Peril - book cover
Leaders & Notable People
  • Publisher : Simon & Schuster
  • Published : 21 Sep 2021
  • Pages : 512
  • ISBN-10 : 1982182911
  • ISBN-13 : 9781982182915
  • Language : English


The transition from President Donald J. Trump to President Joseph R. Biden Jr. stands as one of the most dangerous periods in American history.

But as # 1 internationally bestselling author Bob Woodward and acclaimed reporter Robert Costa reveal for the first time, it was far more than just a domestic political crisis.

Woodward and Costa interviewed more than 200 people at the center of the turmoil, resulting in more than 6,000 pages of transcripts—and a spellbinding and definitive portrait of a nation on the brink.

This classic study of Washington takes readers deep inside the Trump White House, the Biden White House, the 2020 campaign, and the Pentagon and Congress, with vivid, eyewitness accounts of what really happened.

Peril is supplemented throughout with never-before-seen material from secret orders, transcripts of confidential calls, diaries, emails, meeting notes and other personal and government records, making for an unparalleled history.

It is also the first inside look at Biden’s presidency as he faces the challenges of a lifetime: the continuing deadly pandemic and millions of Americans facing soul-crushing economic pain, all the while navigating a bitter and disabling partisan divide, a world rife with threats, and the hovering, dark shadow of the former president.

“We have much to do in this winter of peril,” Biden declared at his inauguration, an event marked by a nerve-wracking security alert and the threat of domestic terrorism.

Peril is the extraordinary story of the end of one presidency and the beginning of another, and represents the culmination of Bob Woodward’s news-making trilogy on the Trump presidency, along with Fear and Rage. And it is the beginning of a collaboration with fellow Washington Post reporter Robert Costa that will remind readers of Woodward’s coverage, with Carl Bernstein, of President Richard M. Nixon’s final days.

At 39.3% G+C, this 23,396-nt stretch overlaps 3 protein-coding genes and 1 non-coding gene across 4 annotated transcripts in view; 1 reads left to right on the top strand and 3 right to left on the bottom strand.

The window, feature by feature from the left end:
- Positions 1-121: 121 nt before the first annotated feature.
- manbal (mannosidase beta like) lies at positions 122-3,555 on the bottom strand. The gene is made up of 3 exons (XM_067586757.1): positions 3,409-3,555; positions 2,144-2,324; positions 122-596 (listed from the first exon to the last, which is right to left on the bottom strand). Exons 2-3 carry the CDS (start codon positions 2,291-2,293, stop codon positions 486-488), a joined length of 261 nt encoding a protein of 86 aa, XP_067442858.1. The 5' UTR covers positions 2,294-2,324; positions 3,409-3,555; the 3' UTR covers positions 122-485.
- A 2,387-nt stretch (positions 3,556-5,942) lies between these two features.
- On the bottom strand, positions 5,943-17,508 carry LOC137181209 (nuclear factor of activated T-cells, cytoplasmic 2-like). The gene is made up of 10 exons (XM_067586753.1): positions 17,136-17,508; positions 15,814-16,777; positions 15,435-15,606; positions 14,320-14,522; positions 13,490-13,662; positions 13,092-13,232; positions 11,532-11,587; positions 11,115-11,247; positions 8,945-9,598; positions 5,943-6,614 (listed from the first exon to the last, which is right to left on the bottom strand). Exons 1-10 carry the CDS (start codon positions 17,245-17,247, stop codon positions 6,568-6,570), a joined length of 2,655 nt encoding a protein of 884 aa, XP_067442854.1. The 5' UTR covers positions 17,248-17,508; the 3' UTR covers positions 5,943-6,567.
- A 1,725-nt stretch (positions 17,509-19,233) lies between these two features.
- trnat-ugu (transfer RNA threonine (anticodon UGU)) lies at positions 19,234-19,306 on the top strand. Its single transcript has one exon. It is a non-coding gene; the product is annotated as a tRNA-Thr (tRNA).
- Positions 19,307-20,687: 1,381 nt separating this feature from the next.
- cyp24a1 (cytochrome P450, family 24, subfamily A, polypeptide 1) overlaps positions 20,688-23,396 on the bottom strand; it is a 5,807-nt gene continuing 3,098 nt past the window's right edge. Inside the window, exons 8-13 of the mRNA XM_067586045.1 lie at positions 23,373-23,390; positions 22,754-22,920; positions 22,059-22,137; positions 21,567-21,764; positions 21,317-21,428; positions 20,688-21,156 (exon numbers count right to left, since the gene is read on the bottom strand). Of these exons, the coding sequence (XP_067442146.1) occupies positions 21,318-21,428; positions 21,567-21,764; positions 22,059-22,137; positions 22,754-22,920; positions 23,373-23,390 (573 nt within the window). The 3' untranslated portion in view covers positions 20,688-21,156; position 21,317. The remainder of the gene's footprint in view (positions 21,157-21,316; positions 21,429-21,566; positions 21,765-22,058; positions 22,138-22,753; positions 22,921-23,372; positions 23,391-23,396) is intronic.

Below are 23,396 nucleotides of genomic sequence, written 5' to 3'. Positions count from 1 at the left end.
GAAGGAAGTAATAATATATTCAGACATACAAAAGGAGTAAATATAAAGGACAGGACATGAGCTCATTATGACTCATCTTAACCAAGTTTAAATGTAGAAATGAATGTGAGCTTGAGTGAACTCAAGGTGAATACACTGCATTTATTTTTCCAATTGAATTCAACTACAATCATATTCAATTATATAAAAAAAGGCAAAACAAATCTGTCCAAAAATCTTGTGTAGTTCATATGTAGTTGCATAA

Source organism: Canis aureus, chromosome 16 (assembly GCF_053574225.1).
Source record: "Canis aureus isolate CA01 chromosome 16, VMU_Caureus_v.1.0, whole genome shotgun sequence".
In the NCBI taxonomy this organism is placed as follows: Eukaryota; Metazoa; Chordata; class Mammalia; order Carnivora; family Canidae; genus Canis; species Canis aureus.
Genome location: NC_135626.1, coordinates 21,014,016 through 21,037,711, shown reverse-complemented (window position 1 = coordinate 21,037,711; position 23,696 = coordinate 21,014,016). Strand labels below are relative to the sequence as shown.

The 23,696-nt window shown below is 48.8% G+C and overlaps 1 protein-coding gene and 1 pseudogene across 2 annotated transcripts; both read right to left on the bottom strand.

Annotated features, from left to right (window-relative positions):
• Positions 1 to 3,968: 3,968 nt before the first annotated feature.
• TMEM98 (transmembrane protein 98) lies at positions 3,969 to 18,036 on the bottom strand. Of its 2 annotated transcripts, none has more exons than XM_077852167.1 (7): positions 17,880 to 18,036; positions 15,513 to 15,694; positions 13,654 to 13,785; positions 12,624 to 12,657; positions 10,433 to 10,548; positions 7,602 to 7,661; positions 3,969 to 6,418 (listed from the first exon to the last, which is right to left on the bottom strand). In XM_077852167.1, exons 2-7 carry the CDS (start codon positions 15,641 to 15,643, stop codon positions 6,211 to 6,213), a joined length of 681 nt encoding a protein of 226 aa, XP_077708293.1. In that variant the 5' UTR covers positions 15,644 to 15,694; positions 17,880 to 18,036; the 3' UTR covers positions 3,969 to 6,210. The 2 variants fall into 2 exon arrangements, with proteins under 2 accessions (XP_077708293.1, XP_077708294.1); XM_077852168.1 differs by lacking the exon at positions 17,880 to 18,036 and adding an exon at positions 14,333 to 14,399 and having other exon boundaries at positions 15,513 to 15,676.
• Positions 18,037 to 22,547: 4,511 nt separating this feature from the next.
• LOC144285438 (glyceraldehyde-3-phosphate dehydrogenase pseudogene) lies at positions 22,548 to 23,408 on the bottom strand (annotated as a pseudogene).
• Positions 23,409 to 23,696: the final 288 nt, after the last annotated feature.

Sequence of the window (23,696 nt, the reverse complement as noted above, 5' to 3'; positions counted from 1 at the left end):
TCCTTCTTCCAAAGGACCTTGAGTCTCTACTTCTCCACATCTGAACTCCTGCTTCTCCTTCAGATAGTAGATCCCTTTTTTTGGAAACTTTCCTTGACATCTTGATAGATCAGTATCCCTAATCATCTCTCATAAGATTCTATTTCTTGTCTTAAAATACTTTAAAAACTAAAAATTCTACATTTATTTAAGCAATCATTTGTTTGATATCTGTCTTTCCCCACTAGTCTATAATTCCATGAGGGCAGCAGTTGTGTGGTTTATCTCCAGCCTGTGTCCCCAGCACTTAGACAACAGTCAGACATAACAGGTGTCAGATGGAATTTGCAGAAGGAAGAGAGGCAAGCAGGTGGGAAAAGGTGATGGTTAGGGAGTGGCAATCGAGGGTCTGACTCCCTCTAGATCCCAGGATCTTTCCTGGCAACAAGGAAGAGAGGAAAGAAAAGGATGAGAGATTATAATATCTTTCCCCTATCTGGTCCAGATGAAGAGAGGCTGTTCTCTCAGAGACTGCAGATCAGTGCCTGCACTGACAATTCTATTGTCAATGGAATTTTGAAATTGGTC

Editorial Reviews

"The thing that is so bracing and nerve-wracking and important about this new book is what it reveals about how much worse it was than we knew, how much closer we came to real disaster than we have known before now." - Rachel Maddow, MSNBC

"The book details how Mr. Trump's presidency essentially collapsed in his final months in office, particularly after his election loss and the start of his campaign to deny the results." - Michael S. Schmidt, The New York Times

"We know that the period between the election and the inauguration was a time of great domestic turmoil. And what Peril does is it shows that this was also a grave national security crisis." - Isaac Stanley-Becker, NPR

"Explosive new details about former President Donald Trump's actions around last year's election and the January insurrection." - PBS